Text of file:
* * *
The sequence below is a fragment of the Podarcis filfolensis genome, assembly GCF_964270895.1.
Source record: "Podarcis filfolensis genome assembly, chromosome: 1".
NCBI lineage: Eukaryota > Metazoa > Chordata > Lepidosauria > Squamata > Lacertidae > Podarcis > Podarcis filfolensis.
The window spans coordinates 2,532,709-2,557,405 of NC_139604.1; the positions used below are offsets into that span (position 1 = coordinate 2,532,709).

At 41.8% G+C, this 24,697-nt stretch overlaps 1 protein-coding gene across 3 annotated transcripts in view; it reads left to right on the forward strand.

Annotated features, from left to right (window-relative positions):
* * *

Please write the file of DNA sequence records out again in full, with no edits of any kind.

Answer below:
The sequence below is a fragment of the Podarcis filfolensis genome, assembly GCF_964270895.1.
Source record: "Podarcis filfolensis genome assembly, chromosome: 1".
NCBI lineage: Eukaryota > Metazoa > Chordata > Lepidosauria > Squamata > Lacertidae > Podarcis > Podarcis filfolensis.
The window spans coordinates 2,532,709-2,557,405 of NC_139604.1; the positions used below are offsets into that span (position 1 = coordinate 2,532,709).

At 41.8% G+C, this 24,697-nt stretch overlaps 1 protein-coding gene across 3 annotated transcripts in view; it reads left to right on the forward strand.

Annotated features, from left to right (window-relative positions):